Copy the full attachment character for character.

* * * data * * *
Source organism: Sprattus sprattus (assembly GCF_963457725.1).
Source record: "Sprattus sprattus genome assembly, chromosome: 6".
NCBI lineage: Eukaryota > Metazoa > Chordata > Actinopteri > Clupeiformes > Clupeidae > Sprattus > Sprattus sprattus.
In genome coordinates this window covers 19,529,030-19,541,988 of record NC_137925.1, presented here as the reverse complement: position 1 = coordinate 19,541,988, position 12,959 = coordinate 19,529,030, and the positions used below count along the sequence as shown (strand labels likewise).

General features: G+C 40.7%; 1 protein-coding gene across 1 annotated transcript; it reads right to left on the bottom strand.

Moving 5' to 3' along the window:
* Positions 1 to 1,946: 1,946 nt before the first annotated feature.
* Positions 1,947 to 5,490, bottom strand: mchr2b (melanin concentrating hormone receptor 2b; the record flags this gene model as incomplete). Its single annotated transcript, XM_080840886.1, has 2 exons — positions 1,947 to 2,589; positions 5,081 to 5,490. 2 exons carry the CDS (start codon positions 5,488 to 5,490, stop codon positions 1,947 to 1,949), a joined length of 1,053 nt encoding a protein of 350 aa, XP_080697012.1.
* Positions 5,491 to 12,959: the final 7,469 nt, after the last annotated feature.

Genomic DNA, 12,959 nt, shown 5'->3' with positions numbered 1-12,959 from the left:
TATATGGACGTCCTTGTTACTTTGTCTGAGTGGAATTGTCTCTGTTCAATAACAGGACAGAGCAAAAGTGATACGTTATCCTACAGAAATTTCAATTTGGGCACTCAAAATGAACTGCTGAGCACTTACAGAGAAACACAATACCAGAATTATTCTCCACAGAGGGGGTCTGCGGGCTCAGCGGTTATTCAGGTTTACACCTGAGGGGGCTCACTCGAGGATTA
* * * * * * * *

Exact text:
Source organism: Sprattus sprattus (assembly GCF_963457725.1).
Source record: "Sprattus sprattus genome assembly, chromosome: 6".
NCBI lineage: Eukaryota > Metazoa > Chordata > Actinopteri > Clupeiformes > Clupeidae > Sprattus > Sprattus sprattus.
In genome coordinates this window covers 19,529,030-19,541,988 of record NC_137925.1, presented here as the reverse complement: position 1 = coordinate 19,541,988, position 12,959 = coordinate 19,529,030, and the positions used below count along the sequence as shown (strand labels likewise).

General features: G+C 40.7%; 1 protein-coding gene across 1 annotated transcript; it reads right to left on the bottom strand.

Moving 5' to 3' along the window:
* Positions 1 to 1,946: 1,946 nt before the first annotated feature.
* Positions 1,947 to 5,490, bottom strand: mchr2b (melanin concentrating hormone receptor 2b; the record flags this gene model as incomplete). Its single annotated transcript, XM_080840886.1, has 2 exons — positions 1,947 to 2,589; positions 5,081 to 5,490. 2 exons carry the CDS (start codon positions 5,488 to 5,490, stop codon positions 1,947 to 1,949), a joined length of 1,053 nt encoding a protein of 350 aa, XP_080697012.1.
* Positions 5,491 to 12,959: the final 7,469 nt, after the last annotated feature.

Genomic DNA, 12,959 nt, shown 5'->3' with positions numbered 1-12,959 from the left:
TATATGGACGTCCTTGTTACTTTGTCTGAGTGGAATTGTCTCTGTTCAATAACAGGACAGAGCAAAAGTGATACGTTATCCTACAGAAATTTCAATTTGGGCACTCAAAATGAACTGCTGAGCACTTACAGAGAAACACAATACCAGAATTATTCTCCACAGAGGGGGTCTGCGGGCTCAGCGGTTATTCAGGTTTACACCTGAGGGGGCTCACTCGAGGATTA